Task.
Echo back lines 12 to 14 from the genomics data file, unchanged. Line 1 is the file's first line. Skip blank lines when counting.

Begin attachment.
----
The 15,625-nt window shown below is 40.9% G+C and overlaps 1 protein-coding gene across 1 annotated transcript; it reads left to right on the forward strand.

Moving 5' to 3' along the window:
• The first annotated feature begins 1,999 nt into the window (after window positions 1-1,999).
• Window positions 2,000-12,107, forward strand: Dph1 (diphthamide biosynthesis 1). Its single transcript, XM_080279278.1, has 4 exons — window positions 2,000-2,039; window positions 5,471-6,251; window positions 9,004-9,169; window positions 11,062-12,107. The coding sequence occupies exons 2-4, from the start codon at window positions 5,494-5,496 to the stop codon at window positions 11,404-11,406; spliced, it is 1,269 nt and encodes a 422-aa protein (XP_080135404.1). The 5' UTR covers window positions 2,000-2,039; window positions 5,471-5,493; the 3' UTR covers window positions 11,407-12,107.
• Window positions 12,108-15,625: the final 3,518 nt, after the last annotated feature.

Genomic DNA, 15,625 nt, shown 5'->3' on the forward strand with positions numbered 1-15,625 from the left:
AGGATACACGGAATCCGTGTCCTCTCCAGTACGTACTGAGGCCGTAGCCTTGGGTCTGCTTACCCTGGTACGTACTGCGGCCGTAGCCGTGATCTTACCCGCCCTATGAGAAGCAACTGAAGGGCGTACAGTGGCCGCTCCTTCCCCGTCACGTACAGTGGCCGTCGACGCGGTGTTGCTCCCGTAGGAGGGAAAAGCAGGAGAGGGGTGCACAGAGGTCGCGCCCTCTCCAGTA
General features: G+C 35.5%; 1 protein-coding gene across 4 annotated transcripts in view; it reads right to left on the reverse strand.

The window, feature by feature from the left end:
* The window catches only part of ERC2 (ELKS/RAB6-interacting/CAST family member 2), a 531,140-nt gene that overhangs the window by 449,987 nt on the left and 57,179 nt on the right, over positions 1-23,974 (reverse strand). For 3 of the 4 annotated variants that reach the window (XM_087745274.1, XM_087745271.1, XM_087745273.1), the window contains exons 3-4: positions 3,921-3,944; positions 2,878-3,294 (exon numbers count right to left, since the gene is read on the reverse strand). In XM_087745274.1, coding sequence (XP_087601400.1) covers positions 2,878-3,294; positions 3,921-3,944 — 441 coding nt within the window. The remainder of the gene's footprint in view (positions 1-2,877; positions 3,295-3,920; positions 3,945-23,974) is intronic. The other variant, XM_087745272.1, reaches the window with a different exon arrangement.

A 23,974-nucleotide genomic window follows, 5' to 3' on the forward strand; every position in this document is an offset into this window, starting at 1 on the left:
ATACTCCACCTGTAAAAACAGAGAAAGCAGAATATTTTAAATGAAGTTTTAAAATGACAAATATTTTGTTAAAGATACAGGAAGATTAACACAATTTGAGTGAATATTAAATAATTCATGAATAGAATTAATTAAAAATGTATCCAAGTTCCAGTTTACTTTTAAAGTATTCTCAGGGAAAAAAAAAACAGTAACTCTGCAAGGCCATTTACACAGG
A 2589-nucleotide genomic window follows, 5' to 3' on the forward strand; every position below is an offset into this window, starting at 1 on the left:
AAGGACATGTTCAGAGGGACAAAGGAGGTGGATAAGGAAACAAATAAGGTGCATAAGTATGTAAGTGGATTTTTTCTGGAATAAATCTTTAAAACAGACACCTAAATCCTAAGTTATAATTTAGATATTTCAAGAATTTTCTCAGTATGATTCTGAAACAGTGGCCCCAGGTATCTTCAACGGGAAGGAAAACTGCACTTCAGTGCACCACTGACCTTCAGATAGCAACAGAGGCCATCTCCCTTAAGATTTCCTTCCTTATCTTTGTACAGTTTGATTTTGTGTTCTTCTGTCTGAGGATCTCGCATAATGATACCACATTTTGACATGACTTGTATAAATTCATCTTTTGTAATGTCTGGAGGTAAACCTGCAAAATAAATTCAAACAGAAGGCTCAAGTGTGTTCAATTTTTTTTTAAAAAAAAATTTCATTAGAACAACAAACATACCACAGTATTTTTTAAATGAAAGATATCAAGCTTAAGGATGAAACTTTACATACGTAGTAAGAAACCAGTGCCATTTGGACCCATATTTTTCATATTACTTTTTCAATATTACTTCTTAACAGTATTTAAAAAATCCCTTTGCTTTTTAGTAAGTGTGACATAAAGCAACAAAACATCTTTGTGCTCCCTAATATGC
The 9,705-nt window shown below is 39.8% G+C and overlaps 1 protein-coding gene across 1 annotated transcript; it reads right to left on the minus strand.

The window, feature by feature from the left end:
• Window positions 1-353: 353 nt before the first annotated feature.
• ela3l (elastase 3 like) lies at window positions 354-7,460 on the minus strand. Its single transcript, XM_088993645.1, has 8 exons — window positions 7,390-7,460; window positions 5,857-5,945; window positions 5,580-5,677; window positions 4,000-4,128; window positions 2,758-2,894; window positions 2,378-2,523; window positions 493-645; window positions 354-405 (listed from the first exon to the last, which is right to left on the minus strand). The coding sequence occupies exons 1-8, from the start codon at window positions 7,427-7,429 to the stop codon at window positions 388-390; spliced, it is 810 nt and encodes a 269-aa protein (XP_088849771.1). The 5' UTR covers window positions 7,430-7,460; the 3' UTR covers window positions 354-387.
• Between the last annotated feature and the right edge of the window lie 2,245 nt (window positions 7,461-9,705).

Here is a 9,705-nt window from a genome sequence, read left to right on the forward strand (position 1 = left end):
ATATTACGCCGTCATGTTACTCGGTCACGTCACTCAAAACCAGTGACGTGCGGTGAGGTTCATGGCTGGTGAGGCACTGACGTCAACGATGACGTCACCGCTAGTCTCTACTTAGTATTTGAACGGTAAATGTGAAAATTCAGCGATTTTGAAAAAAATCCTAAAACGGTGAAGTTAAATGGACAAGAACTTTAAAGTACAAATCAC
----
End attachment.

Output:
ATACTCCACCTGTAAAAACAGAGAAAGCAGAATATTTTAAATGAAGTTTTAAAATGACAAATATTTTGTTAAAGATACAGGAAGATTAACACAATTTGAGTGAATATTAAATAATTCATGAATAGAATTAATTAAAAATGTATCCAAGTTCCAGTTTACTTTTAAAGTATTCTCAGGGAAAAAAAAAACAGTAACTCTGCAAGGCCATTTACACAGG
A 2589-nucleotide genomic window follows, 5' to 3' on the forward strand; every position below is an offset into this window, starting at 1 on the left:
AAGGACATGTTCAGAGGGACAAAGGAGGTGGATAAGGAAACAAATAAGGTGCATAAGTATGTAAGTGGATTTTTTCTGGAATAAATCTTTAAAACAGACACCTAAATCCTAAGTTATAATTTAGATATTTCAAGAATTTTCTCAGTATGATTCTGAAACAGTGGCCCCAGGTATCTTCAACGGGAAGGAAAACTGCACTTCAGTGCACCACTGACCTTCAGATAGCAACAGAGGCCATCTCCCTTAAGATTTCCTTCCTTATCTTTGTACAGTTTGATTTTGTGTTCTTCTGTCTGAGGATCTCGCATAATGATACCACATTTTGACATGACTTGTATAAATTCATCTTTTGTAATGTCTGGAGGTAAACCTGCAAAATAAATTCAAACAGAAGGCTCAAGTGTGTTCAATTTTTTTTTAAAAAAAAATTTCATTAGAACAACAAACATACCACAGTATTTTTTAAATGAAAGATATCAAGCTTAAGGATGAAACTTTACATACGTAGTAAGAAACCAGTGCCATTTGGACCCATATTTTTCATATTACTTTTTCAATATTACTTCTTAACAGTATTTAAAAAATCCCTTTGCTTTTTAGTAAGTGTGACATAAAGCAACAAAACATCTTTGTGCTCCCTAATATGC